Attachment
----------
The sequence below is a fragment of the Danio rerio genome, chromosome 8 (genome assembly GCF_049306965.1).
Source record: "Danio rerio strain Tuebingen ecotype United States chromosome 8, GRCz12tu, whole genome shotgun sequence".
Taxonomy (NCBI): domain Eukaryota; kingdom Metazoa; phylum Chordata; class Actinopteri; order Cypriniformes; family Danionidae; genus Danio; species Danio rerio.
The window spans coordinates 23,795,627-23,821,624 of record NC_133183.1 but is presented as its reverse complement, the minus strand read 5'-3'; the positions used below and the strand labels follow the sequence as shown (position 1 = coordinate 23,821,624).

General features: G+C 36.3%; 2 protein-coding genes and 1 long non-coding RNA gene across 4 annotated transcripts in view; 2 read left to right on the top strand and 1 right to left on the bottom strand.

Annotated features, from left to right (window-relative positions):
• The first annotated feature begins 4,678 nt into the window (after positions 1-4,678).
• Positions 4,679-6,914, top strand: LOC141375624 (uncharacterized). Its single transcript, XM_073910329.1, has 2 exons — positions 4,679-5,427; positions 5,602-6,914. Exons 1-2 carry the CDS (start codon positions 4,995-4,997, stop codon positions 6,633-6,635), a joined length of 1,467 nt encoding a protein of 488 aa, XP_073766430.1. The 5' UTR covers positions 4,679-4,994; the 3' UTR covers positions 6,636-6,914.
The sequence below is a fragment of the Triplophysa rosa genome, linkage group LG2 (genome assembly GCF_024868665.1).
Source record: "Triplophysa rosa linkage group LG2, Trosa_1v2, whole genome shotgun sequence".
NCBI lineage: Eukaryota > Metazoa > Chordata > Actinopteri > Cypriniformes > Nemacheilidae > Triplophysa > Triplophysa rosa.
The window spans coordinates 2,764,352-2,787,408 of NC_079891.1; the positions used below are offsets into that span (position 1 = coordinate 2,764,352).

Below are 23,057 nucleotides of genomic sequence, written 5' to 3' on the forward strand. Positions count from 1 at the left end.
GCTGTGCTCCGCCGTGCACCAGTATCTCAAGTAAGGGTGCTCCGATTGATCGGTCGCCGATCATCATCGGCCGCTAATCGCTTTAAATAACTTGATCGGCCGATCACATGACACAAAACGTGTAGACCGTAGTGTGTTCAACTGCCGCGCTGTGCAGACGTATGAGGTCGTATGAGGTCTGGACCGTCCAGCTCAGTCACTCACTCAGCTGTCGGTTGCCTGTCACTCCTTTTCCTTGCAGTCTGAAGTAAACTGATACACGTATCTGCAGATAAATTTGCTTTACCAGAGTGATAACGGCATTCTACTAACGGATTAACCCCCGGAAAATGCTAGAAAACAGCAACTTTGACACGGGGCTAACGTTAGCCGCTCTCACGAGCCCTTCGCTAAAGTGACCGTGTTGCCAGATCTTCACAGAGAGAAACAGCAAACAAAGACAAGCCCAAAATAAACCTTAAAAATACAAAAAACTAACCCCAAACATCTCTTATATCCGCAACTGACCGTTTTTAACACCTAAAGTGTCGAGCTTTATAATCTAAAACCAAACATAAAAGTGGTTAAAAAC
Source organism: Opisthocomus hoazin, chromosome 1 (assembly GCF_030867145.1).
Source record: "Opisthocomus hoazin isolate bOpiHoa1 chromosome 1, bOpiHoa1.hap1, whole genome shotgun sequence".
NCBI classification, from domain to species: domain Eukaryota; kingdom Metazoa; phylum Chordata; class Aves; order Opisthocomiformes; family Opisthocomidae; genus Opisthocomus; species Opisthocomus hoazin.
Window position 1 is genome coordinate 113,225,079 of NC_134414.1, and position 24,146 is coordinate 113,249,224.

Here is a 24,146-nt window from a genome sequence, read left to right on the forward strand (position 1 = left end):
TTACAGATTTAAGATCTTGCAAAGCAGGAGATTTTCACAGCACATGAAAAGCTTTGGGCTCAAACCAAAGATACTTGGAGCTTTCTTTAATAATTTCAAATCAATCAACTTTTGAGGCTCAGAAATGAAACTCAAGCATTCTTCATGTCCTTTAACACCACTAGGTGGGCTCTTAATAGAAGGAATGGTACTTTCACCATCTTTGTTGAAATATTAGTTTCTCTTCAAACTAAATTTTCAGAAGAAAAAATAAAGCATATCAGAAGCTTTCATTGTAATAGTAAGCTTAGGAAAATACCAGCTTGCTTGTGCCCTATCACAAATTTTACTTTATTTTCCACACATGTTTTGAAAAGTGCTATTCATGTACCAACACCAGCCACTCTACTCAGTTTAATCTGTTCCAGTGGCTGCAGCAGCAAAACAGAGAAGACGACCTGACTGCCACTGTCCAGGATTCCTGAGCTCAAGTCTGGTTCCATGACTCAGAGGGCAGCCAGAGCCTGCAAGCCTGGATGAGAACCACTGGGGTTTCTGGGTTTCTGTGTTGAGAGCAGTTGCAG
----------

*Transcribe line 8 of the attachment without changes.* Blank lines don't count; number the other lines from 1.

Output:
• Positions 4,679-6,914, top strand: LOC141375624 (uncharacterized). Its single transcript, XM_073910329.1, has 2 exons — positions 4,679-5,427; positions 5,602-6,914. Exons 1-2 carry the CDS (start codon positions 4,995-4,997, stop codon positions 6,633-6,635), a joined length of 1,467 nt encoding a protein of 488 aa, XP_073766430.1. The 5' UTR covers positions 4,679-4,994; the 3' UTR covers positions 6,636-6,914.